As I started to explain what was happening to my classmates, I learned that my experiences were not uncommon. In fact, my friends—most of whom are women—had been faced with an onslaught of questions that were nearly word-for-word the ones I had been faced with. Crude commentary about the easiness of our major was also seemingly a universal experience. At one point, one of my peers even tiredly exclaimed, “I’m tired of feeling stupid.” Thus, as we began to discuss our feelings of intensified imposter syndrome as humanities majors more in-depth, we were faced with the following question: Why?
When women were first accepted into universities to receive a higher education, their academic endeavors were severely limited. Subjects like teaching, social sciences, and even communications (my field) were historically studied by women—and often not by choice, but because of societal convention. Hence, the push for women in STEM was a necessary one; in the mid-1900s, women who went to school to become doctors, scientists, and mathematicians were true pioneers, paving the way for (at least some) equality in the workplace, and lighting the path for other young women who wanted to follow suit. These women—and those who continue to study STEM subjects—are oft hailed heroines, breakers of glass ceilings. And they certainly deserve these titles. But women in other fields—even those that were originally created solely for the first women in a college—deserve to be uplifted, too.
After all, some of our greatest works of art came from women enamored by the humanities. Frida Khalo, Emily Dickinson, Jane Austen, Toni Morrison, Margaret Atwood, Amanda Gorman—all of these women who’ve immersed themselves in the humanities have become trailblazers in their own right, and will be celebrated for centuries.
Now approaching the end of the first semester of my sophomore year, I and many of my peers have learned that we can take back the control and power that imposter syndrome had on us at the beginning of the school year. Here are three ways that all of us, especially women in humanities majors, can reclaim the meaning of this term.
1. Celebrate the accomplishments of your female peers.
This task seems like a simple one: everyone deserves to be uplifted for their successes, regardless of what they may be or what field they may be associated with. The bottom line is that every field of study presents people with unique challenges that are different from other subjects. Learning to respect this –– and to support people in their endeavors, even if they are different from our own –– can help us eliminate imposter syndrome and celebrate the achievements of our peers. And, as women, this concept is particularly pertinent; women should support women, particularly because so much of the world does not.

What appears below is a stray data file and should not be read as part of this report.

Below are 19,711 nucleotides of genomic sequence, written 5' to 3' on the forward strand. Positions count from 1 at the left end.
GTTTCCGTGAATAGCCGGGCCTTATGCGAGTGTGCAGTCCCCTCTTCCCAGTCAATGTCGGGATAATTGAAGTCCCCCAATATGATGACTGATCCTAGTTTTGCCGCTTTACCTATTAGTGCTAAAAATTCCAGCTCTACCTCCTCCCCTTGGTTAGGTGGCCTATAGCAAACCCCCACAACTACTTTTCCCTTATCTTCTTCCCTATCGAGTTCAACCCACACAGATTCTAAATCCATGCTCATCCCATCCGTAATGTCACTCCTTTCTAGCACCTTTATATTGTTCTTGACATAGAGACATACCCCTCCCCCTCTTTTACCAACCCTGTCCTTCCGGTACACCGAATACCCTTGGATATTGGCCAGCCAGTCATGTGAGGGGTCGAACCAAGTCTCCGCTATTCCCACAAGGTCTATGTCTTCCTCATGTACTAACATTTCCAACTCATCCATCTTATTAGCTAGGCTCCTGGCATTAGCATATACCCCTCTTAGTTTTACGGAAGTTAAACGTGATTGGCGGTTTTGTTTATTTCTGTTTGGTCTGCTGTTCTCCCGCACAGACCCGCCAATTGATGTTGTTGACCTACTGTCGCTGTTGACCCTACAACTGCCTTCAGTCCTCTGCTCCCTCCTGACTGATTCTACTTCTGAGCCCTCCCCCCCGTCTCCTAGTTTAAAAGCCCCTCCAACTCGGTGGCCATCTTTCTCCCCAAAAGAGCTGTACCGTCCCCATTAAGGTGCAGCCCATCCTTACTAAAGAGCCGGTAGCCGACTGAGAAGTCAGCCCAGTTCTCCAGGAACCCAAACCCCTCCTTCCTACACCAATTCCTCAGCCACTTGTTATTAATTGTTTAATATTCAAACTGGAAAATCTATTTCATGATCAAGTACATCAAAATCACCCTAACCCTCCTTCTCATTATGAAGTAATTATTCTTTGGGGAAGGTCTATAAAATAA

2. Celebrate yourself, too.
If you’re anything like me, this one may be a bit trickier for you –– but it’s as, if not more, important as the last point. This second task is a friendly reminder to go easy on yourself. Life is hard. School is hard. You’re doing great … trust me. Here’s a little trick that has helped me appreciate and respect myself more this school year: before you go to bed, write a list of five things you’re proud of. This can be anything from having the strength to get out of bed that morning to receive a good grade on a big assignment. By celebrating yourself, you’re removing the grip that imposter syndrome has on you –– and you’re recognizing your own worth in the process.
3. Do what you want!
Once again, this task is easier said than done. No matter what we may want to do, it can be difficult to ignore others’ perceptions of us. Still, try your best to study what you like; after all, you’re the one who’s going to be working in a similar field after college –– it’s
your happiness at stake! Personally, I’m still working on this one; it can be difficult to escape a mindset of competition on a college campus. Nevertheless, something tangible that has helped me on this front is to make “mood boards” for careers that interest me. I also look back on past work of mine to reflect on where I started with certain skills. Reminding myself of what I’m working towards and of why I loved it in the first place has helped ground me and has allowed me to appreciate what I study more.
So, as we continue through the rest of the semester and the remainder of the school year, let me offer a toast (I’m currently raising my $6 coffee I bought from my university’s café): Cheers to fewer imposter-syndrome filled days…you’re doing perfectly fine, wherever you may be and whatever you may be studying. Cheers to you.